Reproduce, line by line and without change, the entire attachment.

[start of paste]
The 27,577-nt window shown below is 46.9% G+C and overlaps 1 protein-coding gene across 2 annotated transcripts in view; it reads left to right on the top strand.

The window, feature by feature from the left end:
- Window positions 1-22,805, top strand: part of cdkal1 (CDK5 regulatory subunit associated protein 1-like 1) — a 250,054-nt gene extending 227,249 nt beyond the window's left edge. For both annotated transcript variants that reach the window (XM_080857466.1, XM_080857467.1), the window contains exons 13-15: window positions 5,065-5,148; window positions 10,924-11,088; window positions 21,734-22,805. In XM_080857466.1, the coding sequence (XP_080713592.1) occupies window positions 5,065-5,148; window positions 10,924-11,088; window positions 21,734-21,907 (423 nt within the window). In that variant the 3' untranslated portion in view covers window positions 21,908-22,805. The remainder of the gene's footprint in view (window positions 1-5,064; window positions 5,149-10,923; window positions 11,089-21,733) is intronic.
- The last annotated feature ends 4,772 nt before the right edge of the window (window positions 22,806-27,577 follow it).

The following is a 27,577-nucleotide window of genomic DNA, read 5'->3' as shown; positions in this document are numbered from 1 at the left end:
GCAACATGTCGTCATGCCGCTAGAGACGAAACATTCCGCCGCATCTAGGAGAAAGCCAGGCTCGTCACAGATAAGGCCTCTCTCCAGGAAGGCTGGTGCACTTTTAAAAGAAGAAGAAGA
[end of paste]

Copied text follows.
The 27,577-nt window shown below is 46.9% G+C and overlaps 1 protein-coding gene across 2 annotated transcripts in view; it reads left to right on the top strand.

The window, feature by feature from the left end:
- Window positions 1-22,805, top strand: part of cdkal1 (CDK5 regulatory subunit associated protein 1-like 1) — a 250,054-nt gene extending 227,249 nt beyond the window's left edge. For both annotated transcript variants that reach the window (XM_080857466.1, XM_080857467.1), the window contains exons 13-15: window positions 5,065-5,148; window positions 10,924-11,088; window positions 21,734-22,805. In XM_080857466.1, the coding sequence (XP_080713592.1) occupies window positions 5,065-5,148; window positions 10,924-11,088; window positions 21,734-21,907 (423 nt within the window). In that variant the 3' untranslated portion in view covers window positions 21,908-22,805. The remainder of the gene's footprint in view (window positions 1-5,064; window positions 5,149-10,923; window positions 11,089-21,733) is intronic.
- The last annotated feature ends 4,772 nt before the right edge of the window (window positions 22,806-27,577 follow it).

The following is a 27,577-nucleotide window of genomic DNA, read 5'->3' as shown; positions in this document are numbered from 1 at the left end:
GCAACATGTCGTCATGCCGCTAGAGACGAAACATTCCGCCGCATCTAGGAGAAAGCCAGGCTCGTCACAGATAAGGCCTCTCTCCAGGAAGGCTGGTGCACTTTTAAAAGAAGAAGAAGA